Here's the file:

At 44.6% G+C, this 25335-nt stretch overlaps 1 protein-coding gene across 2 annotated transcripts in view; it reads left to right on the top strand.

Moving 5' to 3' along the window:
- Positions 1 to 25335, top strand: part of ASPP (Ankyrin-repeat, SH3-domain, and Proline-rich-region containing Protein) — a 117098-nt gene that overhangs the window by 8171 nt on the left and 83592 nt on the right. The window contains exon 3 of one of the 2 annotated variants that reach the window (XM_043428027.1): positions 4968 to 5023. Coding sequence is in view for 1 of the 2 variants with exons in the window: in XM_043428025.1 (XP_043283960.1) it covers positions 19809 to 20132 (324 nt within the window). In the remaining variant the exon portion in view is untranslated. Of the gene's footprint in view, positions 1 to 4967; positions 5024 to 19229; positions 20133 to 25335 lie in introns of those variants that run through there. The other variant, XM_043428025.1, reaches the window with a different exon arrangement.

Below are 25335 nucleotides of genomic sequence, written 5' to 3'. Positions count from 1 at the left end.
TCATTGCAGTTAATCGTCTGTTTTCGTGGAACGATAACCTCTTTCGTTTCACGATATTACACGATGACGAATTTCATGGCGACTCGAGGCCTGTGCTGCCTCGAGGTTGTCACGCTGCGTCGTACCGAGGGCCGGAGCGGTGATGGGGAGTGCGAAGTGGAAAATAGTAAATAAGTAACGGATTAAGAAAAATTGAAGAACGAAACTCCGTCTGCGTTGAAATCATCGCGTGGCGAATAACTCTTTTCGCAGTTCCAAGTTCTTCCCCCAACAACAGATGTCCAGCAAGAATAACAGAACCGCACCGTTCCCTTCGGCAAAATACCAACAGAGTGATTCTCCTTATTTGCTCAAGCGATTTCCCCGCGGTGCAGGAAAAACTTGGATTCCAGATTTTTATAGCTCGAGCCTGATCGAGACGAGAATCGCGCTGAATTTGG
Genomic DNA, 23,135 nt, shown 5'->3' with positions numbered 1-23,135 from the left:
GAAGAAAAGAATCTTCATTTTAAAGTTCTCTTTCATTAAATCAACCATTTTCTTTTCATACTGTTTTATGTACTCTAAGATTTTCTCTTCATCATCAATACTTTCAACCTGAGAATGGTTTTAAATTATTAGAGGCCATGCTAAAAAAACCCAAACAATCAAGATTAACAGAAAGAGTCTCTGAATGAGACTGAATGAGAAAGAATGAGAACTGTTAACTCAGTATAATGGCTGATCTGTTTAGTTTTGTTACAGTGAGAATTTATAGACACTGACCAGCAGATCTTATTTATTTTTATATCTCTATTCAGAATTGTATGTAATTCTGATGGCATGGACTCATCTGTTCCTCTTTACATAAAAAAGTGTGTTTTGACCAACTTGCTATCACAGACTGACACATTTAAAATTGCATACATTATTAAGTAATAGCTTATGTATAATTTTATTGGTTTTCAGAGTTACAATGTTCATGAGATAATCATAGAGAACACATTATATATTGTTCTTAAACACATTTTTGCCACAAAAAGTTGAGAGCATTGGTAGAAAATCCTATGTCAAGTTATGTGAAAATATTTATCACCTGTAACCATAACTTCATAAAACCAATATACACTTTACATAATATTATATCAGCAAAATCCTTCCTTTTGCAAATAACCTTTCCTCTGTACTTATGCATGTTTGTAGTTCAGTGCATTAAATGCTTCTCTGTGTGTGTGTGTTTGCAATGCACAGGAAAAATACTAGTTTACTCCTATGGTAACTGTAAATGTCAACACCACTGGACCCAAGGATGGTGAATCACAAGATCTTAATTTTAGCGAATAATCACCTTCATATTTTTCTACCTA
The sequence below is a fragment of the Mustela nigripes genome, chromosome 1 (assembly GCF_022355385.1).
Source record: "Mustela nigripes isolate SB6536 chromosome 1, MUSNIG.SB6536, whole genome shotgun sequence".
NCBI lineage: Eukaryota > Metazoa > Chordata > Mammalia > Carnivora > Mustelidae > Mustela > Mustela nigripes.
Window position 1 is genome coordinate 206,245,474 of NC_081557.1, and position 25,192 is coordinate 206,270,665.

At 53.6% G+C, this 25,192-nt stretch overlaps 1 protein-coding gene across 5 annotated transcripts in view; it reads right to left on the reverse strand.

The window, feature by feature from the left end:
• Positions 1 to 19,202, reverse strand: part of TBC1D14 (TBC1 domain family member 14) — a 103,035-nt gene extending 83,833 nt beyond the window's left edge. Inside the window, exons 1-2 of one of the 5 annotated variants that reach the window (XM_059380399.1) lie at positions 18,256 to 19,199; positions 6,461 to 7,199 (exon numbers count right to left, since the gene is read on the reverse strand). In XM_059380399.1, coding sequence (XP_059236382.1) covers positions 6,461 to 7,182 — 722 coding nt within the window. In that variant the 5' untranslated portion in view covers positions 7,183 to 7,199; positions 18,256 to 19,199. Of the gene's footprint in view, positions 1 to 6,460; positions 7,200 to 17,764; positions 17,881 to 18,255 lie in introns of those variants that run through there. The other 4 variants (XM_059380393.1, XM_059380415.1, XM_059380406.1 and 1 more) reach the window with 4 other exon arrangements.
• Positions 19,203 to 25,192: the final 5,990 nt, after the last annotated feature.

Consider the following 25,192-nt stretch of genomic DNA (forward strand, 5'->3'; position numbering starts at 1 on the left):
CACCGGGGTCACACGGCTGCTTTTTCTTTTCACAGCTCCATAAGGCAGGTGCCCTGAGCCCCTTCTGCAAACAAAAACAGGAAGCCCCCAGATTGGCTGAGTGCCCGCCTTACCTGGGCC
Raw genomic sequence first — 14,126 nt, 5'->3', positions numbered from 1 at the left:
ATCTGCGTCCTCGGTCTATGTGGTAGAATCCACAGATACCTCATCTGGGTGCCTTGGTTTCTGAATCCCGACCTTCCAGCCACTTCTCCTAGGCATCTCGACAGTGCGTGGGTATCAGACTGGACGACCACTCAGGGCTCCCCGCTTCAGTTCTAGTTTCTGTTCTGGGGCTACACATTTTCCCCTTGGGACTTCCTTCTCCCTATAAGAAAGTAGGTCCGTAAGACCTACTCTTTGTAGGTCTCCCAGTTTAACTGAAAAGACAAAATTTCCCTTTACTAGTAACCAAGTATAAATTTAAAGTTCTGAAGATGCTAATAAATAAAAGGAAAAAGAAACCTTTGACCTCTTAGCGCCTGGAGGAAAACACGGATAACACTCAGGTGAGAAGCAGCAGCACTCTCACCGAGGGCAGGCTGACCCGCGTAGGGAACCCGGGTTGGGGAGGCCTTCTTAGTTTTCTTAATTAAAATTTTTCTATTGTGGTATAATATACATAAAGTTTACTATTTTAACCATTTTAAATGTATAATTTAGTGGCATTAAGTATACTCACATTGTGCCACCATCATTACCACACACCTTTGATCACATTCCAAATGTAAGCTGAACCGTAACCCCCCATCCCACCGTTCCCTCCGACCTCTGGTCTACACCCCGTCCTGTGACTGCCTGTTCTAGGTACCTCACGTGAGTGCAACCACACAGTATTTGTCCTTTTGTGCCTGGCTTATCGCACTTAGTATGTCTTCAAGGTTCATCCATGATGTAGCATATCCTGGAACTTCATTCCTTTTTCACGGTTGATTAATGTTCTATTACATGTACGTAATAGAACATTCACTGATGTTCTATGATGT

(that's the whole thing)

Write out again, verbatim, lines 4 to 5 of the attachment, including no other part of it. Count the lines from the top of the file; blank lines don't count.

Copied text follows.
Below are 25335 nucleotides of genomic sequence, written 5' to 3'. Positions count from 1 at the left end.
TCATTGCAGTTAATCGTCTGTTTTCGTGGAACGATAACCTCTTTCGTTTCACGATATTACACGATGACGAATTTCATGGCGACTCGAGGCCTGTGCTGCCTCGAGGTTGTCACGCTGCGTCGTACCGAGGGCCGGAGCGGTGATGGGGAGTGCGAAGTGGAAAATAGTAAATAAGTAACGGATTAAGAAAAATTGAAGAACGAAACTCCGTCTGCGTTGAAATCATCGCGTGGCGAATAACTCTTTTCGCAGTTCCAAGTTCTTCCCCCAACAACAGATGTCCAGCAAGAATAACAGAACCGCACCGTTCCCTTCGGCAAAATACCAACAGAGTGATTCTCCTTATTTGCTCAAGCGATTTCCCCGCGGTGCAGGAAAAACTTGGATTCCAGATTTTTATAGCTCGAGCCTGATCGAGACGAGAATCGCGCTGAATTTGG